Bill Murchison
Well, you see, "in his opinion, in pursuing (his) goal, it was necessary." So a Tim McVeigh lawyer explains, in re the guerrilla action that gave a backyard terrorist his six years in the sun. Are we startled that, in lieu of last words, the perpetrator of the worst mass murder in U.S. history should have wrote out in his cell the worst poem in the English language? W.E. Henley's "Invictus" (Unconquered) -- now Timothy McVeigh's intellectual legacy -- is a too-famous hymn to culturally disconnected individualism. "Out of the night that covers me, Black as the pit from pole to pole, I thank whatever gods there be For my unconquerable soul." Worse turns to worst, philosophically as well as poetically: "I am the master of my fate; I am the captain of my soul." Henley's language is that of triumphant individualism: The night is black; times are tough; but I'm in control. Me! Henley and like-minded neo-pagans of the late Victorian era anticipated the Me Generation by a century, equating the inner life with heroism and triumph; intending no evil, certainly; unable, nevertheless, to control the construction others might place on their ideas. For instance, the individual as judge of right and wrong, according to his own criteria (because what other criteria could there be?) The trouble with the present authority shortage -- in culture, education, family life, religion, you name it -- is the shortage of authority. Masters of their fate, captains of their souls -- there are jillions of them out there -- make it up as they go. Nor has anyone the right to contradict them. There's no moral order, you see. The late Mr. McVeigh fits our times like a glove. Divine and human norms as to the wanton taking of human life don't restrain captains of their souls. A contemptuous snap of the fingers takes care of that piddling inhibition. We soul-captains outrank mere law. We soul-captains are the law. What Capt. McVeigh says, goes. Got that? Boom! The last 200 years of human history have been years of sustained warfare against norms. The French -- who love to lecture Americans on the iniquity of capital punishment -- kicked off the process by guillotining every "enemy of the people" on whom they could lay their hands. For the ancient moral order, France's soul-captains -- who, of course, were right because like McVeigh, they said they were -- substituted a wholly new moral order. Things have gone that way since then, at various levels of life, from cradle to grave. (It gets nuttier and nuttier, with every victory the soul-captains win. Some time, your breakfast fully digested, you could even take in the maunderings of noted Princeton University "bioethicist" and euthanasia advocate Peter Singer on the next frontier of sex -- human-animal relations; a.k.a bestiality.) The good news about Tim McVeigh is that while soul-captaincy enjoys great purchase on modern thought, the moral order somehow lives on: Didn't the vast majority of Americans grasp the need for equivalent retribution, viz., the death penalty administered to one who called dead children " collateral damage"? I don't hear a lot of appreciative murmurs concerning McVeigh's imputed right to decide who lives and who dies. The old moral order said individuals don't decide these things; it said we answer to God and to the law. The old moral order said a number of things, recently mocked and laughed at, which somehow seem less funny than they once did -- largely because they aren't comical at all, but are instead deeply serious. We live in the nuttiest of times. Out of nuttiness can come sanity all the same. Sometimes you have to see the consequences of nuttiness in order to appreciate them. Well, take a good look: 168 dead in Oklahoma City's federal building, because one Tim McVeigh, convinced there was no moral order he was obliged to recognize, appointed himself judge, jury and executioner.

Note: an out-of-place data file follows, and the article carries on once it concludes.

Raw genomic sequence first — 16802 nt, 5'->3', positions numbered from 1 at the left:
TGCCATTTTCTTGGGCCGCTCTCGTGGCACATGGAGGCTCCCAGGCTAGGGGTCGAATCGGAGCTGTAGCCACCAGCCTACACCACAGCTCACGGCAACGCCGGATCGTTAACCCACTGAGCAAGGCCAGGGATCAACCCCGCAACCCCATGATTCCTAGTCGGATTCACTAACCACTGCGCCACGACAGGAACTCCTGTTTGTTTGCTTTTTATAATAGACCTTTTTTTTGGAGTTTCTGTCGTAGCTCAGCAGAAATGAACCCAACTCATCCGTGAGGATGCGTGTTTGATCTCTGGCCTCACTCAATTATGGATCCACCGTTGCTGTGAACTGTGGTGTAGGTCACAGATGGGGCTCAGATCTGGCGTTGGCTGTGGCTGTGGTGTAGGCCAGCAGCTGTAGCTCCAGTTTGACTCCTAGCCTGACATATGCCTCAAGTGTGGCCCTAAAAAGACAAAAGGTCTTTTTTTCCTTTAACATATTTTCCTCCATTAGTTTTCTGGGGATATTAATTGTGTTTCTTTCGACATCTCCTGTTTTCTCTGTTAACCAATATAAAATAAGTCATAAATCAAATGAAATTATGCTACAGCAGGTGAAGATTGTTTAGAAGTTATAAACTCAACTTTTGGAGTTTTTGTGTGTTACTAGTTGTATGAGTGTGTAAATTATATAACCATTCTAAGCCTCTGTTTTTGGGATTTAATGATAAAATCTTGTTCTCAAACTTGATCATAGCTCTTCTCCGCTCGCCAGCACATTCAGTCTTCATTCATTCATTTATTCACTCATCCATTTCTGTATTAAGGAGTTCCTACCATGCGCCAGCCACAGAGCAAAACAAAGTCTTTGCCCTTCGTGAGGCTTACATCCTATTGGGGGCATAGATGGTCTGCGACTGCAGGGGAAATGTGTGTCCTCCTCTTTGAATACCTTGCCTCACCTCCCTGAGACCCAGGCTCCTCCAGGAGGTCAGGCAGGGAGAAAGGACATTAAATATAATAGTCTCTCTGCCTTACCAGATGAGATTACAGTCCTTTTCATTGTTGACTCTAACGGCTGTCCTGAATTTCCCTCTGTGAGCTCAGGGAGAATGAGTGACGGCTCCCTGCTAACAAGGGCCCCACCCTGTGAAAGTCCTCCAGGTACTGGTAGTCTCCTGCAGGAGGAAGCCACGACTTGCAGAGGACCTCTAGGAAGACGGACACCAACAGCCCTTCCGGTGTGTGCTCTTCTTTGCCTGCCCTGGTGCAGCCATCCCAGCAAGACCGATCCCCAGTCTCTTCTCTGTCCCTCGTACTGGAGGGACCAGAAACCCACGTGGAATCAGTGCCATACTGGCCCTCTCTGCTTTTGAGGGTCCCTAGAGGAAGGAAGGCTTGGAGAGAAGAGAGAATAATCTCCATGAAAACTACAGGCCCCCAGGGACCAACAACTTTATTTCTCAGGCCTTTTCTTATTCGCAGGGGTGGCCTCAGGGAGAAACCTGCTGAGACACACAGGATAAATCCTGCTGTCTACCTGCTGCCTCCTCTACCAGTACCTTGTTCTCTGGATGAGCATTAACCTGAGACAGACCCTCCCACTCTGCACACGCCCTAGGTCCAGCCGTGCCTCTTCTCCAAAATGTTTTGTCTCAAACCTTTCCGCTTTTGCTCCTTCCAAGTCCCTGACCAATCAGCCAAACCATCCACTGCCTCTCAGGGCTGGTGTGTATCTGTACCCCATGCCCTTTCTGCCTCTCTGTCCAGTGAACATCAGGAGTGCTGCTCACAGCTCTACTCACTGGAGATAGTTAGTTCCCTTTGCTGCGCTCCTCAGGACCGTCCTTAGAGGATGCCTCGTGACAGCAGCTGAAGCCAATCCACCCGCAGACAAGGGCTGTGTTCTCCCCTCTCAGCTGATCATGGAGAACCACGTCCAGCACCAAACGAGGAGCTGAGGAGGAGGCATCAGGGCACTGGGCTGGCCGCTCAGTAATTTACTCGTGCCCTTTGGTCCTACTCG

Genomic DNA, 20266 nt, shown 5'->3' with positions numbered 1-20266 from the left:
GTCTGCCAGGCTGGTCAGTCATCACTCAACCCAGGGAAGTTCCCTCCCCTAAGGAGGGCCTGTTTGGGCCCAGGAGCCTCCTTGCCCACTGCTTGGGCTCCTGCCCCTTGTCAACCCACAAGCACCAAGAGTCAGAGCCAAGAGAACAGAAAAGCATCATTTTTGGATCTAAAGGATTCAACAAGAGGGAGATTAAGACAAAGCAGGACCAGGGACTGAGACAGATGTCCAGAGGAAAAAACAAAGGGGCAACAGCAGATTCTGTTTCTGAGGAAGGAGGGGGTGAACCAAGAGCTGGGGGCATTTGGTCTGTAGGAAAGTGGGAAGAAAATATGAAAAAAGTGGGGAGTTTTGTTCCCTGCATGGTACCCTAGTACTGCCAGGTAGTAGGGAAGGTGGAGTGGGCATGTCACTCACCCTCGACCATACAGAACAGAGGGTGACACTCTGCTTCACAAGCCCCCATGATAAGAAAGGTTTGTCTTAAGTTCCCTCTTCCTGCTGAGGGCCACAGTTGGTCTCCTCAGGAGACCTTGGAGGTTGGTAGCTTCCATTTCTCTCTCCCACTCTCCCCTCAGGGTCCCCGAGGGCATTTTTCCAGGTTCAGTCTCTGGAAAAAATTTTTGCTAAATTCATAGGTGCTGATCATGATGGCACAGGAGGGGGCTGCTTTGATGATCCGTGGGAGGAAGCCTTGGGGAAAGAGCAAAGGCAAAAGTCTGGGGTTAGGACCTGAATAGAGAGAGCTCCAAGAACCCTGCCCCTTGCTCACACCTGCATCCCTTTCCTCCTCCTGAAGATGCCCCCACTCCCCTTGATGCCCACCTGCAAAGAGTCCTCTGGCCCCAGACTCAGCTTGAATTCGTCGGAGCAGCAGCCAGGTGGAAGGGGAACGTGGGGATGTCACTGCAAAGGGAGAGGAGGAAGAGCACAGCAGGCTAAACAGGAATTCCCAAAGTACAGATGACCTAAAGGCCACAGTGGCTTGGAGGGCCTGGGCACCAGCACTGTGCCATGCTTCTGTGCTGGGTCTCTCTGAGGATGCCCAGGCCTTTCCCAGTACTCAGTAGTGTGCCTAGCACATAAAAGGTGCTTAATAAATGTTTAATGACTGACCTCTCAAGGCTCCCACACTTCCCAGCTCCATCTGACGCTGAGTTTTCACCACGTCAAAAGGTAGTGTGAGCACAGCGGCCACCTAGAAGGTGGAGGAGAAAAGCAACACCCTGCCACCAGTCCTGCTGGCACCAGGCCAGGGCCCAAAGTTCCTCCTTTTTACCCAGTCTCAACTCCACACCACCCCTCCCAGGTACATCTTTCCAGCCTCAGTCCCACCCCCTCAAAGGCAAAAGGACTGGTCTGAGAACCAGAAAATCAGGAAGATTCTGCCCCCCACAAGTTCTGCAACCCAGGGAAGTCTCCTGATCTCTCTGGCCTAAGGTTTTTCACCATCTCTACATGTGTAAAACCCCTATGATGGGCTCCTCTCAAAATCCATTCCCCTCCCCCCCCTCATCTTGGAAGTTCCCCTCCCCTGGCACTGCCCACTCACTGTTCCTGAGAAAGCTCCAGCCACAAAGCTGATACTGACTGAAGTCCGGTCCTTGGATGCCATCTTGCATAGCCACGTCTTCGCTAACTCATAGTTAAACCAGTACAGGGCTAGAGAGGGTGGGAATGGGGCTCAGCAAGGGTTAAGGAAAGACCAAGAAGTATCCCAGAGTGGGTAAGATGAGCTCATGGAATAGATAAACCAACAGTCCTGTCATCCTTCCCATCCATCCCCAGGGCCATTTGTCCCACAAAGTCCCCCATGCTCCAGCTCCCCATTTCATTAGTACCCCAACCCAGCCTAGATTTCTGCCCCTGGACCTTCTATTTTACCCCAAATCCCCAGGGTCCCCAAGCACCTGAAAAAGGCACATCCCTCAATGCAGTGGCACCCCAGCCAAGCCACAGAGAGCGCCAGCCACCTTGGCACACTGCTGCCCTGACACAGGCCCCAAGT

Bill Murchison

Bill Murchison is the former senior columns writer for The Dallas Morning News and author of There's More to Life Than Politics.
 
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